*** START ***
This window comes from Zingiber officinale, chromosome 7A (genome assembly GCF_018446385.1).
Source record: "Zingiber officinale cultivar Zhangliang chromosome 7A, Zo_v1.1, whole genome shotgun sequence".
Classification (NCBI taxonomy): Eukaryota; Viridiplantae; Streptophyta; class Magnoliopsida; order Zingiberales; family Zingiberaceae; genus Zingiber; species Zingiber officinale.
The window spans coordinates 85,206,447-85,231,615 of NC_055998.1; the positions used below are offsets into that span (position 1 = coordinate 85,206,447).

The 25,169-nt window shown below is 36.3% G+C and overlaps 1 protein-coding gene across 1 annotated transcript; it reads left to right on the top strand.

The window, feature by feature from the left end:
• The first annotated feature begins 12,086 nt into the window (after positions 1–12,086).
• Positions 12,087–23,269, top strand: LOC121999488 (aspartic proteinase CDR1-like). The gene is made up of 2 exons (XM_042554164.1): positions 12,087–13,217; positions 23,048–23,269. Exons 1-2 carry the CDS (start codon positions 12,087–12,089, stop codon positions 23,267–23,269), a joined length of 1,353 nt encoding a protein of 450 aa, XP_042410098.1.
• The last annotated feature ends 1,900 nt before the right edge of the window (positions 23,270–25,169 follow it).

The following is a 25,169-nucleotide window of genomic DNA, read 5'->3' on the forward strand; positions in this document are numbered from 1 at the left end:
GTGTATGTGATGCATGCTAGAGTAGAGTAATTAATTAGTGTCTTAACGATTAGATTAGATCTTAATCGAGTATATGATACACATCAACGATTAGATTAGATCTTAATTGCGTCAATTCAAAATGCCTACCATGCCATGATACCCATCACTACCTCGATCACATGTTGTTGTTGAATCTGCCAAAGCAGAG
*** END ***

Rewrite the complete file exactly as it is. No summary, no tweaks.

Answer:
This window comes from Zingiber officinale, chromosome 7A (genome assembly GCF_018446385.1).
Source record: "Zingiber officinale cultivar Zhangliang chromosome 7A, Zo_v1.1, whole genome shotgun sequence".
Classification (NCBI taxonomy): Eukaryota; Viridiplantae; Streptophyta; class Magnoliopsida; order Zingiberales; family Zingiberaceae; genus Zingiber; species Zingiber officinale.
The window spans coordinates 85,206,447-85,231,615 of NC_055998.1; the positions used below are offsets into that span (position 1 = coordinate 85,206,447).

The 25,169-nt window shown below is 36.3% G+C and overlaps 1 protein-coding gene across 1 annotated transcript; it reads left to right on the top strand.

The window, feature by feature from the left end:
• The first annotated feature begins 12,086 nt into the window (after positions 1–12,086).
• Positions 12,087–23,269, top strand: LOC121999488 (aspartic proteinase CDR1-like). The gene is made up of 2 exons (XM_042554164.1): positions 12,087–13,217; positions 23,048–23,269. Exons 1-2 carry the CDS (start codon positions 12,087–12,089, stop codon positions 23,267–23,269), a joined length of 1,353 nt encoding a protein of 450 aa, XP_042410098.1.
• The last annotated feature ends 1,900 nt before the right edge of the window (positions 23,270–25,169 follow it).

The following is a 25,169-nucleotide window of genomic DNA, read 5'->3' on the forward strand; positions in this document are numbered from 1 at the left end:
GTGTATGTGATGCATGCTAGAGTAGAGTAATTAATTAGTGTCTTAACGATTAGATTAGATCTTAATCGAGTATATGATACACATCAACGATTAGATTAGATCTTAATTGCGTCAATTCAAAATGCCTACCATGCCATGATACCCATCACTACCTCGATCACATGTTGTTGTTGAATCTGCCAAAGCAGAG